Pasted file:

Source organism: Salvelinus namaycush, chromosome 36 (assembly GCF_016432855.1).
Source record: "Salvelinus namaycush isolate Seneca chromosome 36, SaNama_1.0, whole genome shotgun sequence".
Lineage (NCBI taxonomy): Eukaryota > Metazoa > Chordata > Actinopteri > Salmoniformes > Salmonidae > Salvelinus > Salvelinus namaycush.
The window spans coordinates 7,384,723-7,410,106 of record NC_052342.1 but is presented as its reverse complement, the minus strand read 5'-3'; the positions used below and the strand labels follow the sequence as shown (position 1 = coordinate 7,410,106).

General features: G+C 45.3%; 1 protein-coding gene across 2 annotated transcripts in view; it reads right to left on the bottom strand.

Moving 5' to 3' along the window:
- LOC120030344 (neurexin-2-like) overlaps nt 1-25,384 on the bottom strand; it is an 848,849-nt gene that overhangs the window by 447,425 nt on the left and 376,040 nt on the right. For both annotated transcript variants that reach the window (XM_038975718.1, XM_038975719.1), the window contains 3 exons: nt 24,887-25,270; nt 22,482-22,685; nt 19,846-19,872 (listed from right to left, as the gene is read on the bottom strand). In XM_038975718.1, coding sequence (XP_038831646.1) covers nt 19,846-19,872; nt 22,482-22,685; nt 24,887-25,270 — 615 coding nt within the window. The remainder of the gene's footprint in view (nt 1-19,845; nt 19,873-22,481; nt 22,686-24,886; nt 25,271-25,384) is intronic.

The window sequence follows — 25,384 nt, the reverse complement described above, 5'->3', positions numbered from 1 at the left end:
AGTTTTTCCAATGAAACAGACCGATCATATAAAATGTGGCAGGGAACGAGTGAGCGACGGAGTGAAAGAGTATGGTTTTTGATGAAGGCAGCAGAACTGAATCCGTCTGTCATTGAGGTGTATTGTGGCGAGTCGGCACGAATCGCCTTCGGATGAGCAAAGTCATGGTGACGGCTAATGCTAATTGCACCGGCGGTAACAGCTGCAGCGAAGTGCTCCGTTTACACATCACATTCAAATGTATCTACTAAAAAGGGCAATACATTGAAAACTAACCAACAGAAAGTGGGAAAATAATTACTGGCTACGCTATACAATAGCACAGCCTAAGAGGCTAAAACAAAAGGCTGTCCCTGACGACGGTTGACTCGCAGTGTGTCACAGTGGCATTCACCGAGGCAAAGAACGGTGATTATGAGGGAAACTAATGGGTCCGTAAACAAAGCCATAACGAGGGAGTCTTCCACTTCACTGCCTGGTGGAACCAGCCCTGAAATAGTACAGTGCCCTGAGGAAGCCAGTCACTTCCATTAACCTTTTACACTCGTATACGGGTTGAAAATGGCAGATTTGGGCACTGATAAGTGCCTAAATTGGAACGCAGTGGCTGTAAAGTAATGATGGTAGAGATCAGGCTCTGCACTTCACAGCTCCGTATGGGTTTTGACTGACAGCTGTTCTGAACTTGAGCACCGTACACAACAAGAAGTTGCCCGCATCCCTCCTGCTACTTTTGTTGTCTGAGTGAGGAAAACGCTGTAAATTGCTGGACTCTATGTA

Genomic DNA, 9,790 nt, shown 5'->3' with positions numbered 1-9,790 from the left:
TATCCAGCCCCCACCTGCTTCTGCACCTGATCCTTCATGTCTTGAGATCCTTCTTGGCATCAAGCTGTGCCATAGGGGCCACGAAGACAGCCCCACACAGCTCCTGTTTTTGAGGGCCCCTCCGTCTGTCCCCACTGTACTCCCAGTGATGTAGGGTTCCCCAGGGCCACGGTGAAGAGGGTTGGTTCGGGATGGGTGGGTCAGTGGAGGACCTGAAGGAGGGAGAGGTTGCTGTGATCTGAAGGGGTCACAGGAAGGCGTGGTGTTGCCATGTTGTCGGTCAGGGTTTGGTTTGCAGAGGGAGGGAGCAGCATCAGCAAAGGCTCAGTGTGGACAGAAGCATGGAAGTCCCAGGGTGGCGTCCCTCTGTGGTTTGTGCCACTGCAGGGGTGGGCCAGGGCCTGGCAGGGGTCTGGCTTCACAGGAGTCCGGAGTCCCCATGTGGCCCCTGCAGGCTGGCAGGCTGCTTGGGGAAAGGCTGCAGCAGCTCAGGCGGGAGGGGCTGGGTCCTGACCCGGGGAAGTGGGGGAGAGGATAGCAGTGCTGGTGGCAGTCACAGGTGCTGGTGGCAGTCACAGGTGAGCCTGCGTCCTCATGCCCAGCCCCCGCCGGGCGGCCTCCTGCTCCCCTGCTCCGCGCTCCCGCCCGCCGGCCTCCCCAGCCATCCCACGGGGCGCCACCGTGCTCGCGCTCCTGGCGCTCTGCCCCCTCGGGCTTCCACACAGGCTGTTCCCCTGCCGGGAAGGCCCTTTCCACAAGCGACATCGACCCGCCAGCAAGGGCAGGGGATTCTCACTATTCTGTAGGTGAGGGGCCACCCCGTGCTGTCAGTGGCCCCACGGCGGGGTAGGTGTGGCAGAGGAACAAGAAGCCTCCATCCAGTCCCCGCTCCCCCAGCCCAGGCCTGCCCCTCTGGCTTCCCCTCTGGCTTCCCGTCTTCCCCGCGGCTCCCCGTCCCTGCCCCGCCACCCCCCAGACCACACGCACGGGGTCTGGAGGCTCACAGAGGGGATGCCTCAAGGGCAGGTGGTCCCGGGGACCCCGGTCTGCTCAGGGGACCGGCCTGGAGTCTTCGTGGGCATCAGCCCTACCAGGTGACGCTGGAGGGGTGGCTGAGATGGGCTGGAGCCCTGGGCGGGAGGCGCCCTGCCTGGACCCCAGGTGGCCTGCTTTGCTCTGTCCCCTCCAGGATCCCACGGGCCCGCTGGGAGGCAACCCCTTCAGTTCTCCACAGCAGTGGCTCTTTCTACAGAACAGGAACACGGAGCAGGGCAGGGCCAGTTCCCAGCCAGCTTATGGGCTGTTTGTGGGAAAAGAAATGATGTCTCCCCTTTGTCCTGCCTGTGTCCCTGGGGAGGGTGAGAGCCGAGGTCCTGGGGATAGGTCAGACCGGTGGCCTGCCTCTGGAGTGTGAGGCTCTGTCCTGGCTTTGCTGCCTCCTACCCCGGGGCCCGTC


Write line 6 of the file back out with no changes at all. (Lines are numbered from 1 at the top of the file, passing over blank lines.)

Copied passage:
Moving 5' to 3' along the window: